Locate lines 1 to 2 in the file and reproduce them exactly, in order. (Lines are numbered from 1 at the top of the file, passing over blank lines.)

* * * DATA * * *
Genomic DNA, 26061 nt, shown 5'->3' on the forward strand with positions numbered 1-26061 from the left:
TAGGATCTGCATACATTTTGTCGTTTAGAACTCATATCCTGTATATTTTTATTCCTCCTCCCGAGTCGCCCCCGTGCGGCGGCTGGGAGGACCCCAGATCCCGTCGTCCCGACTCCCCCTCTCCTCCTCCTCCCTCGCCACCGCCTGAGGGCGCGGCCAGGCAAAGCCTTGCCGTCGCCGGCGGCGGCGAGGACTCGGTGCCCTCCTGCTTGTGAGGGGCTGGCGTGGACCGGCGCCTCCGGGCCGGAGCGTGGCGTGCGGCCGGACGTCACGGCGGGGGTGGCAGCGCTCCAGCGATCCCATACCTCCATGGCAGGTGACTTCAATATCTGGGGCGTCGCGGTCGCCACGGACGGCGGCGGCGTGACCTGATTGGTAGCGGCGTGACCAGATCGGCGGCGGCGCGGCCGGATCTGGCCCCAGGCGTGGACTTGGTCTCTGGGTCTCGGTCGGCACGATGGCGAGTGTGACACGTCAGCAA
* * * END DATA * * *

Genomic DNA, 26061 nt, shown 5'->3' on the forward strand with positions numbered 1-26061 from the left:
TAGGATCTGCATACATTTTGTCGTTTAGAACTCATATCCTGTATATTTTTATTCCTCCTCCCGAGTCGCCCCCGTGCGGCGGCTGGGAGGACCCCAGATCCCGTCGTCCCGACTCCCCCTCTCCTCCTCCTCCCTCGCCACCGCCTGAGGGCGCGGCCAGGCAAAGCCTTGCCGTCGCCGGCGGCGGCGAGGACTCGGTGCCCTCCTGCTTGTGAGGGGCTGGCGTGGACCGGCGCCTCCGGGCCGGAGCGTGGCGTGCGGCCGGACGTCACGGCGGGGGTGGCAGCGCTCCAGCGATCCCATACCTCCATGGCAGGTGACTTCAATATCTGGGGCGTCGCGGTCGCCACGGACGGCGGCGGCGTGACCTGATTGGTAGCGGCGTGACCAGATCGGCGGCGGCGCGGCCGGATCTGGCCCCAGGCGTGGACTTGGTCTCTGGGTCTCGGTCGGCACGATGGCGAGTGTGACACGTCAGCAA